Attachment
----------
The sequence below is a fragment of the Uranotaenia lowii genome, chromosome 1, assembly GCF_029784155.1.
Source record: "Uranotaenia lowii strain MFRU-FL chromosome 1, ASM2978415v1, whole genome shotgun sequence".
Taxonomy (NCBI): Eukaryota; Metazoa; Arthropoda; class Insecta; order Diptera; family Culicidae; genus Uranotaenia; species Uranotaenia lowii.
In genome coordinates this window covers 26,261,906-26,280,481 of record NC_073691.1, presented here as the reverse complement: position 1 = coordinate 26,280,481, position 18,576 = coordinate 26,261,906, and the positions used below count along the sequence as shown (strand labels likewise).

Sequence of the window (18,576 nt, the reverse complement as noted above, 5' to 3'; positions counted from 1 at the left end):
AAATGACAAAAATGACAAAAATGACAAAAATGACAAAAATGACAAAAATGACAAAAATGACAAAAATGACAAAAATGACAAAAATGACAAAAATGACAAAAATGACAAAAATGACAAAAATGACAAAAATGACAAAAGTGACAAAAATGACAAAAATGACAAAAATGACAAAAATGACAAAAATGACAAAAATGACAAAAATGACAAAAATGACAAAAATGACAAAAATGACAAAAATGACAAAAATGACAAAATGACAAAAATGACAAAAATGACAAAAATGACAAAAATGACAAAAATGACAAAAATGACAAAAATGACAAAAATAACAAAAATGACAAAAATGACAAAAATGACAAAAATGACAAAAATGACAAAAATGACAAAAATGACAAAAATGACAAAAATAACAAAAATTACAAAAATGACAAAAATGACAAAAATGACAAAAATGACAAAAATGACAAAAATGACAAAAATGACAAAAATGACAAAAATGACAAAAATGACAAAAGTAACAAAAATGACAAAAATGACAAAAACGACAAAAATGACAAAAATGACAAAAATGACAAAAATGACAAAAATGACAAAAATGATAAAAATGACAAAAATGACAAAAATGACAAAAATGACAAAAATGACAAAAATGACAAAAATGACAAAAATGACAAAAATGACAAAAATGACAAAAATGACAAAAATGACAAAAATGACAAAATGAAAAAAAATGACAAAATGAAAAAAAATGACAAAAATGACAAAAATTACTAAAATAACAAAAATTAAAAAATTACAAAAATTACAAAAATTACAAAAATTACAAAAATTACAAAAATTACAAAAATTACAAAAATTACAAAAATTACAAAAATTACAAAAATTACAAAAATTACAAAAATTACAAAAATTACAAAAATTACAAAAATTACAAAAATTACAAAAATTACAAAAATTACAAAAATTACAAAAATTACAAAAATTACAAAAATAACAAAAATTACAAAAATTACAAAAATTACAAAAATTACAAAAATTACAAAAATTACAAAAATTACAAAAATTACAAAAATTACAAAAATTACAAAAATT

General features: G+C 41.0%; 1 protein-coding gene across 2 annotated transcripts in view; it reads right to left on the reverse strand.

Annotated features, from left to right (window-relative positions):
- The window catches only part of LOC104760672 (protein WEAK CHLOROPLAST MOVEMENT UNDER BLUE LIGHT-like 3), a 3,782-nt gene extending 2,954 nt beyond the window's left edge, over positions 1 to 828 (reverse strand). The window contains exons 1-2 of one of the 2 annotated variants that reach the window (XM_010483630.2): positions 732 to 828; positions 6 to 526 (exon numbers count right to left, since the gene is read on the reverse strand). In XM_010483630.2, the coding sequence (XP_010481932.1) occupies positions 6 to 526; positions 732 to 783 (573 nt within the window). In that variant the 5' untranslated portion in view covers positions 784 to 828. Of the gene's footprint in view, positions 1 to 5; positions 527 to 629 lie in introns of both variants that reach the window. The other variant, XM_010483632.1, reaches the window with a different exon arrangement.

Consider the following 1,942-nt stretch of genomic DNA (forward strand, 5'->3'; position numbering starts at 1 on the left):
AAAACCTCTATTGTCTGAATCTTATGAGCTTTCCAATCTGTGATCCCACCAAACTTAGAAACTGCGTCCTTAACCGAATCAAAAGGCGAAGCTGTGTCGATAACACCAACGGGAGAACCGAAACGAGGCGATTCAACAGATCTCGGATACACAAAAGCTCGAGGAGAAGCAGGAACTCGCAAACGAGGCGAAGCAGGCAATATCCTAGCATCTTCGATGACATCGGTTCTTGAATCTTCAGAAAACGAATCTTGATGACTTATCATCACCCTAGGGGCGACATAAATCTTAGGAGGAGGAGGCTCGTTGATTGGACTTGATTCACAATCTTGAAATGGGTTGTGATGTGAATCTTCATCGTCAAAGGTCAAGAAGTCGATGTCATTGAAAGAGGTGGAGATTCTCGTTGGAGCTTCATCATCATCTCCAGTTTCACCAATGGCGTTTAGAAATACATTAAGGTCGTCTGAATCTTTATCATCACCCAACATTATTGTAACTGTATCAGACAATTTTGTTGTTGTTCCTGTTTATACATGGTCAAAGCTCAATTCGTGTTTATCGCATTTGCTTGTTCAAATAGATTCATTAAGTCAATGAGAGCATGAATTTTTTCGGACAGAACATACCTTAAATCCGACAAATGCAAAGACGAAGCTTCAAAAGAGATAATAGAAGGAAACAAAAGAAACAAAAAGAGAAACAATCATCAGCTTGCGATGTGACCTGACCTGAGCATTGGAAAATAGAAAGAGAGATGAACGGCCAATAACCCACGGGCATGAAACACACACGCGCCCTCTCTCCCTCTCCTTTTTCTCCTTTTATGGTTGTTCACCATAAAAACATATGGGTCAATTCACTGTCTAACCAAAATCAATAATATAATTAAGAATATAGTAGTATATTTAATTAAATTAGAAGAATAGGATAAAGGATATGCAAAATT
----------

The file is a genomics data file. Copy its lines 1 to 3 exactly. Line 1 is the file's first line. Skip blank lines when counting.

The sequence below is a fragment of the Uranotaenia lowii genome, chromosome 1, assembly GCF_029784155.1.
Source record: "Uranotaenia lowii strain MFRU-FL chromosome 1, ASM2978415v1, whole genome shotgun sequence".
Taxonomy (NCBI): Eukaryota; Metazoa; Arthropoda; class Insecta; order Diptera; family Culicidae; genus Uranotaenia; species Uranotaenia lowii.